How important is play when learning?

Children play because it gives them pleasure. They do not play when it is not enjoyable or if they are bored with the game. Play is also an essential part of their education because while they are playing they are learning. It is an important part of socialisation.

Children need opportunities both to play with other children and to play on their own. When two or more children are together, many different games are possible. Whatever the game, the children will be learning how others behave and how to mix easily with them. At other times, children need to play on their own and without interference in order to learn how to amuse themselves. If adults spend too much time playing with a child, the child will feel bored and miserable when left on her own. Then, instead of playing happily, the child will spend her time trying to demand attention.


Benefits of Play

1. Play enables children to find out about themselves and the world. It allows them to:

A. discover
B. experiment
C. create
D. concentrate
E. express ideas
F. develop speech
G. develop muscles
H. invent
I. learn new skills
J. learn how other people behave
K. role-play (pretend to be someone else)
L. share possessions
M. use the imagination
N. co-operate with others
O. show off (children like to let others know what they can do)
P. act protectively towards someone less powerful than themselves.

2. Play helps towards happiness. A child who is absorbed in play is likely to be a happy child, as play produces feelings of satisfaction and achievement.

3. Play helps prevent boredom. Preventing a child from being bored is very important, as boredom can quickly lead to bad temper, irritability and destructiveness.

4. Play can help reduce stress. The acting out of stressful situations can help them to seem more familiar and therefore less frightening. For example, by playing ‘schools’ a child becomes familiar with the idea of going to school. This will help to reduce any nervousness about school which the child might have. In the same way. playing ‘doctors and nurses’ can help prepare a child for a stay in hospital.


Different Types of Play

Children like variety and during the day will change from one type of play to another. Sometimes they use the same toy. More often they use different toys because changes stimulate different types of play. Six types of play can be recognised and each forms part of a child’s total development.

  • Discovery play (exploring play) enables a child to find out about things: what they are like – their size, shape, texture, colour; how they are made; what she can do with them, for example playing with water or sand. The child will also discover that things can be broken, and this can help to teach her to take care of her possessions.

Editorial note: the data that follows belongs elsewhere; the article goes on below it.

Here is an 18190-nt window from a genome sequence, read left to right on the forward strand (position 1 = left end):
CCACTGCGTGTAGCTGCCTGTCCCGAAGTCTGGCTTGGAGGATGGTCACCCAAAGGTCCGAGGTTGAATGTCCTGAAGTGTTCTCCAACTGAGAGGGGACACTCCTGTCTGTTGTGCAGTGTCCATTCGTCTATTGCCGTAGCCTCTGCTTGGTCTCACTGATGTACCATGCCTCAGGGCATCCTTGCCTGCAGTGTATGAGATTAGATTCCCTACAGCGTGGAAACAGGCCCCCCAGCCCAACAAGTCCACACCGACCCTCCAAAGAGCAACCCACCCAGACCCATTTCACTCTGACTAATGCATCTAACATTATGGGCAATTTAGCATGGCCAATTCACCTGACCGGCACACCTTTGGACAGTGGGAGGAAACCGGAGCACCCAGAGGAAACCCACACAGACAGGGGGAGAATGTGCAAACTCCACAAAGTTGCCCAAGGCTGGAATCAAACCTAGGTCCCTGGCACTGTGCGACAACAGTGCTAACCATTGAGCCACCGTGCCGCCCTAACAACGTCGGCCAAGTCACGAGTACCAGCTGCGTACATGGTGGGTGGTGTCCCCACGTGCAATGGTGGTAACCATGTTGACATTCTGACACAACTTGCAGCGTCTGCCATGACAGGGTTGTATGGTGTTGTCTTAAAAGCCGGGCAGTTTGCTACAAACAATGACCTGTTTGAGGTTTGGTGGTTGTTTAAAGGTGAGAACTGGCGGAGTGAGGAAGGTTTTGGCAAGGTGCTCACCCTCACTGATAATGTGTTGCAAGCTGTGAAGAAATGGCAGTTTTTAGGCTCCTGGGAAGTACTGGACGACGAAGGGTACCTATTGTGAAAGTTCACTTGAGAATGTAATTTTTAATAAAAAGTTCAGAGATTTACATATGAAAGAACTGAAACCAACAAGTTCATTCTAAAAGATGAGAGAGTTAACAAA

• Physical play (exercise) takes place when a child is actively moving around – running, jumping, climbing, crawling, balancing, swinging, throwing a ball, and so on.
  • Creative play is when a child expresses her own ideas and feelings to make something which is original, for example, a picture, an animal in modelling dough, a house in building blocks, and so on. A young child is able to express feelings and ideas more easily by painting and drawing than by using words. As the child becomes more skilled with words, she may then be able to write a story, poem or play.
  • Imaginative play is ‘pretend’ or fantasy play. The child imagines that she is someone else or an animal such as a rabbit or dog. Children imitate the ways of adults when they play in a Wendy house or play ‘shopping’. Attempting to behave like someone else helps the child to understand more clearly the ways other people behave.
  • Manipulative play involves skillful use of the hands. During manipulative play the hands, eyes and brain are being trained to co-ordinate, that is, to work smoothly together. Babies become increasingly skillful with their hands as they play with rattles, soft toys and other objects. Later on, they benefit from playing with such things as modelling dough.
  • Social play takes place when children play together. It teaches them to co-operate, to share, and to be honest. It also teaches them that antisocial behaviour, like cheating, leads to isolation and loss of friendship. Children often quarrel and in doing so learn about each other’s reactions.

At any one time, a child may be involved in more than one type of play. For example, when a baby plays with a rattle, she discovers what it is like as she learns to use her hands – this is both discovery and manipulative play. When a group of children play with bricks it could involve all types of play.

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